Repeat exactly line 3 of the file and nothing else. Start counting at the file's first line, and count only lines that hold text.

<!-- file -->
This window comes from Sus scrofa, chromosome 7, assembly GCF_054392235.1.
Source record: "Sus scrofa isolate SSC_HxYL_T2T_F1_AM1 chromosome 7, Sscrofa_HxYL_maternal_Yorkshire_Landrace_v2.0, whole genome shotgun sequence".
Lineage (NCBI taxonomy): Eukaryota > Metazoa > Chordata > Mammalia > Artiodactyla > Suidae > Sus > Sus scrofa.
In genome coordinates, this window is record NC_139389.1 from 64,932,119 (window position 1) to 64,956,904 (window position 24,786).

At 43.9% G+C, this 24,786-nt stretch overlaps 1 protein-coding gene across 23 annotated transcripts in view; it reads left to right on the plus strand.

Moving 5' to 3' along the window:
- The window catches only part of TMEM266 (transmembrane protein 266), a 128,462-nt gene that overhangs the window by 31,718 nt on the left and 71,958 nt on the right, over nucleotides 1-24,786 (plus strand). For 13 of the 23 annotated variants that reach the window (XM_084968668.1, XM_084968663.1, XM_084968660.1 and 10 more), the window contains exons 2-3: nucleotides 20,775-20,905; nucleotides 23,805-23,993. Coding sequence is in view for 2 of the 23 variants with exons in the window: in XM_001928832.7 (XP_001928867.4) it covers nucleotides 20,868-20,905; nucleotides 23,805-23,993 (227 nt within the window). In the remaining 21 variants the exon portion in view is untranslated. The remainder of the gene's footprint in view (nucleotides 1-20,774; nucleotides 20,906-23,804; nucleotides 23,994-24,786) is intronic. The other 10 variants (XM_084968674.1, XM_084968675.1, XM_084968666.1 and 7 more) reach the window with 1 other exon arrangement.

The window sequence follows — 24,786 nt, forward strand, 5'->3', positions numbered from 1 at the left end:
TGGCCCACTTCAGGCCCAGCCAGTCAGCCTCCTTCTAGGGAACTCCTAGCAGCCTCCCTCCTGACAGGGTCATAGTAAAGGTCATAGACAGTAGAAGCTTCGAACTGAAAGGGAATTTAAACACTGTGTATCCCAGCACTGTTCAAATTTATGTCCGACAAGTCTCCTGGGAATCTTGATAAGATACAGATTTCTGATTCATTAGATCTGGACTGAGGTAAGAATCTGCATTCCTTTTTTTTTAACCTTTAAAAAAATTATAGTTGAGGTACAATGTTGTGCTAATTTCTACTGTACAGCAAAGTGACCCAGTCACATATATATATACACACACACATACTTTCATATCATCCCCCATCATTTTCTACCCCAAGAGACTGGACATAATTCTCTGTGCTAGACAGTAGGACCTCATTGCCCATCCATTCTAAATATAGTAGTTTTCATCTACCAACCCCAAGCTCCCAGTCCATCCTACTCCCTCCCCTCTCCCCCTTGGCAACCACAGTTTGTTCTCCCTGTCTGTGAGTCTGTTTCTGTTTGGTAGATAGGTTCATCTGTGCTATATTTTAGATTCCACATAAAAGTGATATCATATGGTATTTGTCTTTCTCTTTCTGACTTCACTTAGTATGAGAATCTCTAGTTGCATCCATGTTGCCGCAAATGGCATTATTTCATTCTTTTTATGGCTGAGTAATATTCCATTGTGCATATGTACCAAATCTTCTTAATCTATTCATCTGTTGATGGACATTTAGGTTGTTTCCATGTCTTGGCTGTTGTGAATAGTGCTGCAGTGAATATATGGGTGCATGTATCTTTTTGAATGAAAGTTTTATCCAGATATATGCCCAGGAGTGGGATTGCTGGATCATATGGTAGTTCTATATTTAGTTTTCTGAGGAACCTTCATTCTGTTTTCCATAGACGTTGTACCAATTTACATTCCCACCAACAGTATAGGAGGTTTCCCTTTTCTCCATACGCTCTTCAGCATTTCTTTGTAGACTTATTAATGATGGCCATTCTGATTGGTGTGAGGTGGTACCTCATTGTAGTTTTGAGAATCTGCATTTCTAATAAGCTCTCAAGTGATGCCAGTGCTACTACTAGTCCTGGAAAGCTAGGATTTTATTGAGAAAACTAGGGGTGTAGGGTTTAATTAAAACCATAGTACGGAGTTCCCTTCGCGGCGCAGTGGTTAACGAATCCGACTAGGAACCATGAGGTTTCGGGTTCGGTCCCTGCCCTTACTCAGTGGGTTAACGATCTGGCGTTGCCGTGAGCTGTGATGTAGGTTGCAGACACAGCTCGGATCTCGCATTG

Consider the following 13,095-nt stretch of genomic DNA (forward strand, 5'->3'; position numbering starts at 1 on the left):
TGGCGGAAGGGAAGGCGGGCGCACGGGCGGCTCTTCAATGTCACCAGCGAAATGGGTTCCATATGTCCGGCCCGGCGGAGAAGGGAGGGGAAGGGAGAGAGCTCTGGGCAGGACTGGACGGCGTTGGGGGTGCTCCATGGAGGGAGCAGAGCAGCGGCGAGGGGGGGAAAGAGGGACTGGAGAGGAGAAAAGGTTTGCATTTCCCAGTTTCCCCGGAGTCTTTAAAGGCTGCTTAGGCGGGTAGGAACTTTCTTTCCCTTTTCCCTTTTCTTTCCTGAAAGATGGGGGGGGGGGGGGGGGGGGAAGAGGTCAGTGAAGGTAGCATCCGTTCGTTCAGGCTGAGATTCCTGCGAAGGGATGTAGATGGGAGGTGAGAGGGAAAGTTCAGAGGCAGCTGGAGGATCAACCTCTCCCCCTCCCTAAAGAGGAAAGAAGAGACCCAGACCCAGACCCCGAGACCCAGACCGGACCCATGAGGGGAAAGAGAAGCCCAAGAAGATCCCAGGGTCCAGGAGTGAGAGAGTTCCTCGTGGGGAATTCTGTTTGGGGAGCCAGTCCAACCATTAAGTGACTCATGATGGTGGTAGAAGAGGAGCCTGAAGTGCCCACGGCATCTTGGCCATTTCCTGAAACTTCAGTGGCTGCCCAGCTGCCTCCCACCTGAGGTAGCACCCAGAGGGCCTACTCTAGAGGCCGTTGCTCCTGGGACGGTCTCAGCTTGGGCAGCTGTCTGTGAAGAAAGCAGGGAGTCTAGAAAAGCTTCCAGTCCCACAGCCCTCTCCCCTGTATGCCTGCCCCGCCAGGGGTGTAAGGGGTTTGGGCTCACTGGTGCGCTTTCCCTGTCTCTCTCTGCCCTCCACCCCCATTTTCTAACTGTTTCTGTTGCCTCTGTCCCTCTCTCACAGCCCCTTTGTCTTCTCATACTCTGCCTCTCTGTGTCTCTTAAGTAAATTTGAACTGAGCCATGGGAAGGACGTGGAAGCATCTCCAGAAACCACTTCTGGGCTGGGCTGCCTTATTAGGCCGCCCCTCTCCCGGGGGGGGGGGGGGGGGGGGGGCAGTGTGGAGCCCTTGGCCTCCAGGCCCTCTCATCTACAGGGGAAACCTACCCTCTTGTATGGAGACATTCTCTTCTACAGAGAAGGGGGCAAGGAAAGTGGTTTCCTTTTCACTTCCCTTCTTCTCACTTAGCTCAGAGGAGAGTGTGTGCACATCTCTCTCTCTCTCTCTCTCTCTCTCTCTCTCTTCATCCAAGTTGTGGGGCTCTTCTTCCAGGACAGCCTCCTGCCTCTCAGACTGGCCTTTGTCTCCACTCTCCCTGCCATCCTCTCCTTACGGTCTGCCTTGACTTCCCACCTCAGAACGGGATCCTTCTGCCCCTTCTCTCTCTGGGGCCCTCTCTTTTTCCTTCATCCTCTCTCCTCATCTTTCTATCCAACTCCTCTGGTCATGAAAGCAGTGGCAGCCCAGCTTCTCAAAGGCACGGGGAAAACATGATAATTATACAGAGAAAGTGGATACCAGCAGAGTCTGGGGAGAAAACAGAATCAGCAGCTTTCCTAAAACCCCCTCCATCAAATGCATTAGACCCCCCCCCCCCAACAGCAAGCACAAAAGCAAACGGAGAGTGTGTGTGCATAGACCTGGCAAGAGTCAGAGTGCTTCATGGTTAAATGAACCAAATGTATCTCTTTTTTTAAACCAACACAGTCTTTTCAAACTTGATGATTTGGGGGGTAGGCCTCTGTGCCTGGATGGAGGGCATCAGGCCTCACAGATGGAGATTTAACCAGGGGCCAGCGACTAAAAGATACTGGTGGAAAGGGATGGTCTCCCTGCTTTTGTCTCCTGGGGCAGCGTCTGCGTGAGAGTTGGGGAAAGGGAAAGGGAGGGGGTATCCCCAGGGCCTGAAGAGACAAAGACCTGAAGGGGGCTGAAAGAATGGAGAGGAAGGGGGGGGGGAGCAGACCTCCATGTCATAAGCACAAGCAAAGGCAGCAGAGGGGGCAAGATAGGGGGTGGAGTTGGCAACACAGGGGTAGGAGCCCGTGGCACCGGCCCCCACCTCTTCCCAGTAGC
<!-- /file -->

Lineage (NCBI taxonomy): Eukaryota > Metazoa > Chordata > Mammalia > Artiodactyla > Suidae > Sus > Sus scrofa.